One of our surgical experts will place your child’s IV during a short procedure. Your child’s care team will walk you through what your child’s surgical preparation will look like.

To place the IV, your child will need medications called anesthesia. Anesthesia puts your child in a sleep-like state so they are comfortable during the procedure and will not remember it. Your child’s care team will explain how to prepare your child.

What to expect during Pediatric Parenteral Nutrition

Parenteral nutrition involves delivering nutrients directly into your child’s bloodstream using an IV catheter. Doctors work with dietitians and pharmacists to fill an IV bag with a nutrient-rich solution and attach a small tube to carry the solution from the bag to your child’s body.

What to expect after Pediatric Parenteral Nutrition

After our team places an IV for your child, we will give you and your family detailed instructions on how to care for it. Our specially trained gastroenterologists, dietitians and nurses will create an individualized feeding schedule and daily calorie intake for your child. They will also show you how to make sure your child’s IV is working properly.

At first, when your child is in the hospital, doctors will make sure they're getting the right nutrients through parenteral nutrition and that they're gaining weight with the current formula. When your child goes home, they will have lab tests every week to check their health and make any necessary changes to their nutrients. You'll also receive new nutrition IV bags from our team every week, delivered straight to your house.

How do I prepare my child for Pediatric Parenteral Nutrition?

Supporting your child

Children may be afraid of needles and surgery. Our team will do our best to help your child feel relaxed throughout the process. If your child is old enough to understand how the new nutrition plan will help them, you can help put them at ease by going over those benefits. You can also assure them that they will have anesthesia to help them sleep and feel no pain.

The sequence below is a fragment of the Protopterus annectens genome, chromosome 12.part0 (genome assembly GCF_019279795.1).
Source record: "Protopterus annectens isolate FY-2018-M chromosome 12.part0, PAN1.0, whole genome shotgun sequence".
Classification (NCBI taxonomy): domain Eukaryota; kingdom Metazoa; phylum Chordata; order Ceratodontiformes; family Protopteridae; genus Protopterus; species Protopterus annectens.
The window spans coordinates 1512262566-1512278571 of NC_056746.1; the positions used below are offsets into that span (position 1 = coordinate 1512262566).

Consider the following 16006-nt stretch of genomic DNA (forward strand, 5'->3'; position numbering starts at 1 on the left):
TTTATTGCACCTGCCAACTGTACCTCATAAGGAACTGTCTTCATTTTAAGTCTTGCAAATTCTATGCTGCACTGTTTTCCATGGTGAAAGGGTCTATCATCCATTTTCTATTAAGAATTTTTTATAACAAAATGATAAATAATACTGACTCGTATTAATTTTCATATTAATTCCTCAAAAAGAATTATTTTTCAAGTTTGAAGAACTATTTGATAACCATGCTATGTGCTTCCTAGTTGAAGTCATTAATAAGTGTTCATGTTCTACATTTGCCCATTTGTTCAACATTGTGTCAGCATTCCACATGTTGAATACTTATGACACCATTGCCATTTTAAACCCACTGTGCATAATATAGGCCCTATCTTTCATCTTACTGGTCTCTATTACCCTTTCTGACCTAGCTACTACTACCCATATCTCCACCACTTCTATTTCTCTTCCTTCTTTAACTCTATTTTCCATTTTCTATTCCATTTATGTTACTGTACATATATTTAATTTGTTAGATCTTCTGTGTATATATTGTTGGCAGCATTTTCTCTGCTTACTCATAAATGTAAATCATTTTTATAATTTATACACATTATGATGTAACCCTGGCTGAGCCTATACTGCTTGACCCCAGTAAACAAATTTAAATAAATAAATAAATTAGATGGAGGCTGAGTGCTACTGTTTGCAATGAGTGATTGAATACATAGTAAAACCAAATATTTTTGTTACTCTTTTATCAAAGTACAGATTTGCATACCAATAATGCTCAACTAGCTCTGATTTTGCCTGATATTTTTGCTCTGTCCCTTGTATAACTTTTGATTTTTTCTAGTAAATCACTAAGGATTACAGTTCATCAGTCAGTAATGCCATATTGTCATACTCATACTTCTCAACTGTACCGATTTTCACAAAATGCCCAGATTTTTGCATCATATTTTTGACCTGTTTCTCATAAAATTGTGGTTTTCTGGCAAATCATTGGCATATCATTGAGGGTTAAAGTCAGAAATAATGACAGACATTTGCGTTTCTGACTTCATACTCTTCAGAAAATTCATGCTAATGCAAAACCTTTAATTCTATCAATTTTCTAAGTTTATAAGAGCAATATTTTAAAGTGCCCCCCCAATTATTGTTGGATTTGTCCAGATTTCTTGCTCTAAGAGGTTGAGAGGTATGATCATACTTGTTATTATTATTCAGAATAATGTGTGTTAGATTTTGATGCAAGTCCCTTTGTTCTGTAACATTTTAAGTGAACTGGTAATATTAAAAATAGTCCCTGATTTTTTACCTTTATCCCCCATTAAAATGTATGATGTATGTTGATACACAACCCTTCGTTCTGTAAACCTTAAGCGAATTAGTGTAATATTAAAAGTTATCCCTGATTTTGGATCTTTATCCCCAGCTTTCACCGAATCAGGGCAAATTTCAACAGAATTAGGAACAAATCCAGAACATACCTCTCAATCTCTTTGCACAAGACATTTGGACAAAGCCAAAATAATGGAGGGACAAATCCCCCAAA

Prep instruction

If your child receives anesthesia, their care team will explain exactly what you should do to prepare. For example, they will need to stop eating and drinking a certain time before the procedure, and they may need to stop taking medications. Your child’s care team will give you complete preparation instructions that are specific to your child’s treatment, health history and preferences before the procedure.

Child Life services

Our Child Life services team helps education children and their families on their parenteral nutrition. The Child Life experts also help your child emotionally prepare for the procedure, and life with parenteral nutrition.

What questions should I ask my provider about Pediatric Parenteral Nutrition?

  • Will my child need to spend the night at the hospital after having an IV placed?
  • Are there other treatment options for my child?
  • What medications should my child stop taking before starting parenteral nutrition?
  • How soon will I be able to see my child after they have their IV placed?

Pediatric Parenteral Nutrition Doctors and Providers

The award-winning pediatric gastroenterologists at Children's Health have extensive experience in the most advanced treatments, including parenteral nutrition, for digestive disorders. We’re with you and your child at every step of the way.

Frequently Asked Questions

  • How long will my child need parenteral nutrition?

    Your child’s care team will discuss the length of time on parenteral nutrition, which varies depending on your child’s health needs. It could be a few weeks or months or permanently.

  • How will my child feel while on parenteral nutrition?

    Your child won't feel any pain from the tube inside their body, but it may feel uncomfortable at first. Your child isn't likely to feel hungry while receiving parenteral nutrition, but if they do, please speak with the care team. We can adjust the contents of their solution and their diet, if they can eat other food at times or receive enteral nutrition in addition to parental nutrition.

  • Can my child do their usual activities while on parenteral nutrition?

    Your child can do most of their usual activities, and any limitations usually depend on their health needs and how well they feel. Parenteral nutrition may cause some inconveniences in your family’s life, and the care team will work with you and your family to help make your lives as normal as possible during this time. We will also provide specific information about which activities your child may need to avoid, if any.